Ann Zadeh, a former city planner, defeated Ed Lasater in the runoff election for the District 9 seat on the Fort Worth City Council on Saturday night.
Zadeh won with 53.86 percent of the votes compared to Lasater’s 46.14 percent, according to unofficial results from the Tarrant County Elections Office.
Lasater won the early voting with 51.89 percent of the vote, but Zadeh came roaring back by grabbing 57.72 percent of the vote on Election Day.
“I’m really excited. I worked really, really hard, and I’m happy we had a campaign that stayed on the high road,” Zadeh said. “I feel just excited and pleased with all the support that I got, and I appreciate everyone who came out and supported me.”
Zadeh, 47, is a resident of Bluebonnet Hills and a former mayoral appointee and chairwoman of the Fort Worth Zoning Commission. Zadeh says her educational background and work experience in city planning will be beneficial as a councilwoman.
She said her first priority is to “go back through this thick notebook I have been compiling from neighborhoods to make sure nothing falls through the cracks.”
She will also meet with other council members to make sure she is “up to speed” on the issues.
Lasater, 44, is a resident of Berkeley Place who is in a family consulting business and also worked as an attorney in municipal law and also for the Tarrant County district attorney’s office under Tim Curry. He says his experience in law and in business have made him aware of issues facing the city.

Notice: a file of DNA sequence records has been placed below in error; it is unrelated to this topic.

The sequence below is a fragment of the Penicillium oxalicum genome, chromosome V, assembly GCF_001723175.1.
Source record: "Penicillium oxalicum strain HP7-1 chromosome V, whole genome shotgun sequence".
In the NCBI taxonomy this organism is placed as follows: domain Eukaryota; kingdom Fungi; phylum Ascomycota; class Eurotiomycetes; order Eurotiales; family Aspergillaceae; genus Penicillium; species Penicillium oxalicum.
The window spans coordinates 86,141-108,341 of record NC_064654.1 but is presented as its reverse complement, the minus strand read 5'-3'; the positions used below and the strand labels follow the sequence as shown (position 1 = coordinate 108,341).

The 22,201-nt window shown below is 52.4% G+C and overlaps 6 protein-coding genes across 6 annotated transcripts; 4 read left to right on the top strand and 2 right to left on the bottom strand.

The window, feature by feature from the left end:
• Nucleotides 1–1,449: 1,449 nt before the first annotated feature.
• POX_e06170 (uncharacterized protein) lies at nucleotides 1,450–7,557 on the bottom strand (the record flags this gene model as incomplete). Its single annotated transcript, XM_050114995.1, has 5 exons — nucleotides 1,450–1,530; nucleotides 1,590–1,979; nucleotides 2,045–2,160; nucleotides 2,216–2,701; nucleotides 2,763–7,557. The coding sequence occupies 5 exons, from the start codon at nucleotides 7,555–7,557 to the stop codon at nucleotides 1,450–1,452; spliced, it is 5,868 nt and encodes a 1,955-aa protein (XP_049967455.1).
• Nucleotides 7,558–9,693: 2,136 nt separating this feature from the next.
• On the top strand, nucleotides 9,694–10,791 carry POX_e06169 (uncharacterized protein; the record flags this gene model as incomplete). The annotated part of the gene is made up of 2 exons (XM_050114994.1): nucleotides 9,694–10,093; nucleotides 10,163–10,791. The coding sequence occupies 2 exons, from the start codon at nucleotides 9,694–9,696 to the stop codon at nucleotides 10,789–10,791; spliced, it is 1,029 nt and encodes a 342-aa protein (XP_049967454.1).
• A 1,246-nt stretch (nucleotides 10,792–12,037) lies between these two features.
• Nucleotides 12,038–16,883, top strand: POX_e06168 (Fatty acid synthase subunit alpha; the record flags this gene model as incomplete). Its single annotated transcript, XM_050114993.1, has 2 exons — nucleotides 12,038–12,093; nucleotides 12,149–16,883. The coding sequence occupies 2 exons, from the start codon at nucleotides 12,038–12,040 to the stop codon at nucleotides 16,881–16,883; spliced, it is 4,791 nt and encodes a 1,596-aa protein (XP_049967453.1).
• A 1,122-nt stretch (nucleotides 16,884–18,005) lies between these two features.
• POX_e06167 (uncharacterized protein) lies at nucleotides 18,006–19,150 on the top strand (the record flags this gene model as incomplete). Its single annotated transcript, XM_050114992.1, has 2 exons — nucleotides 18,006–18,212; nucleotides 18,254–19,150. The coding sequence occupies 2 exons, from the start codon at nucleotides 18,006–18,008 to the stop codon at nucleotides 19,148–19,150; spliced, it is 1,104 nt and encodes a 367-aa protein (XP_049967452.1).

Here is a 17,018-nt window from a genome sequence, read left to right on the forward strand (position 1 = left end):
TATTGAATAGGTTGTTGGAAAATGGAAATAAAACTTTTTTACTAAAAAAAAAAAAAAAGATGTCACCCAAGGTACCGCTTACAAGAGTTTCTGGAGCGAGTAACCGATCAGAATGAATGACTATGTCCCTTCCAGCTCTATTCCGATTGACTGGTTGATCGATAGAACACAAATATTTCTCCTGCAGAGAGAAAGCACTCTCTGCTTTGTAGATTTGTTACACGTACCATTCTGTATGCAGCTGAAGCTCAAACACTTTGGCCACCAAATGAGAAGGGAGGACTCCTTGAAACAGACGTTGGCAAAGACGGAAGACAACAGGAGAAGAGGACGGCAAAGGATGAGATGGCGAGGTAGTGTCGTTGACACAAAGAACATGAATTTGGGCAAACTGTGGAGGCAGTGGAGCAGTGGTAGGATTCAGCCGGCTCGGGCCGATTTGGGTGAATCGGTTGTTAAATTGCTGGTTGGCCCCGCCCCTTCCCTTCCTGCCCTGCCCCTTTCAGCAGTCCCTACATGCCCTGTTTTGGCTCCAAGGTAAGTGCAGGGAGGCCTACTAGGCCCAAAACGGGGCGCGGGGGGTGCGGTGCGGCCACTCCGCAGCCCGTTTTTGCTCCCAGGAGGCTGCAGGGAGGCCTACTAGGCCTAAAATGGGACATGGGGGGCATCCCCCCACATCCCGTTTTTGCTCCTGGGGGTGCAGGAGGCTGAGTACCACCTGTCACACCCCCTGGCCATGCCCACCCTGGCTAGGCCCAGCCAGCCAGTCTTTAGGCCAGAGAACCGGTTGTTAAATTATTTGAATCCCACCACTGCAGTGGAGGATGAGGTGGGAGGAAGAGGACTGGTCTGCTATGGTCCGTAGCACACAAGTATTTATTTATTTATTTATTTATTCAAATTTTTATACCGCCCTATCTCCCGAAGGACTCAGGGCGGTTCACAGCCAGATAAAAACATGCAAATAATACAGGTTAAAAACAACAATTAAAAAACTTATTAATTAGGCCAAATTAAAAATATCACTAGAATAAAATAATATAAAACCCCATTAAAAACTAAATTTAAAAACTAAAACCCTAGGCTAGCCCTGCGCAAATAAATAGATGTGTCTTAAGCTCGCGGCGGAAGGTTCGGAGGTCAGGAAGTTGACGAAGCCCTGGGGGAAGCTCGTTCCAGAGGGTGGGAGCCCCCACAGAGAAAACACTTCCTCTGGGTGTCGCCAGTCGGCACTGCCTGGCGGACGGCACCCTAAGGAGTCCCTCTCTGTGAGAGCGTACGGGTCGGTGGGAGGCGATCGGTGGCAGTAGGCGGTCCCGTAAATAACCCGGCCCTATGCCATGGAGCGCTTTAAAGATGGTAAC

“I couldn’t be more appreciative of the people I worked with and I am very sad for them, but I believe in democracy,” Lasater said. “I believe in when you take a vote, and when someone is elected you respect it and move on. Ann ran a great campaign and she is a going to be a great councilperson.”
The votes from Saturday’s election are scheduled to be canvassed June 30, and Zadeh will be sworn into office on July 15.
Zadeh will come into the office just weeks before the City Council starts work on the fiscal year 2015 budget. Last year, the city initially faced a $50 million shortfall in the budget. The first budget presentation is expected to go to the council Aug. 12.
Joel Burns, who has represented the area since 2008, announced his resignation in February, saying he plans to obtain a Mid-Career Master in Public Administration at the Harvard Kennedy School in Massachusetts. Burns agreed to stay until a replacement is elected.
The seat he is vacating represents one of the most economically and culturally diverse areas of Fort Worth. It includes several key urban centers, including the medical district, TCU and downtown.
It stretches from Interstate 20 in the south to Northeast 28th Street, encompassing several historic neighborhoods. It had nearly 90,000 residents as of November.
The area is 65 percent white, 6 percent black, 2 percent Asian and 26 percent “other.” It is also 58 percent Hispanic, but Hispanic is not considered a race by the U.S. Census.
Other Tarrant races
Duff O’Dell defeated LuAnn Chapman Gatts in the Place 6 runoff on the Grapevine City Council, with O’Dell taking 59.12 percent of the votes and Gatts at 40.88 percent in unofficial results but complete results.
O’Dell and her family have lived in Grapevine for more than 30 years. O’Dell has co-owned a business in Grapevine and served on multiple city and civic boards.
Trae Fowler won against Brent Weast in the runoff for City Council Place 4 in Haltom City. Fowler had 54.22 percent and Weast had 45.78 percent of the votes in unofficial results but complete results. Fowler is a former Haltom City mayor and City Council member.
Bruce Scott defeated John Claridge in the runoff for Place 3 on the River Oaks City Council, with Scott taking in 50.66 percent of votes and Claridge with 49.34 percent in unofficial but complete results. Scott is a Fort Worth firefighter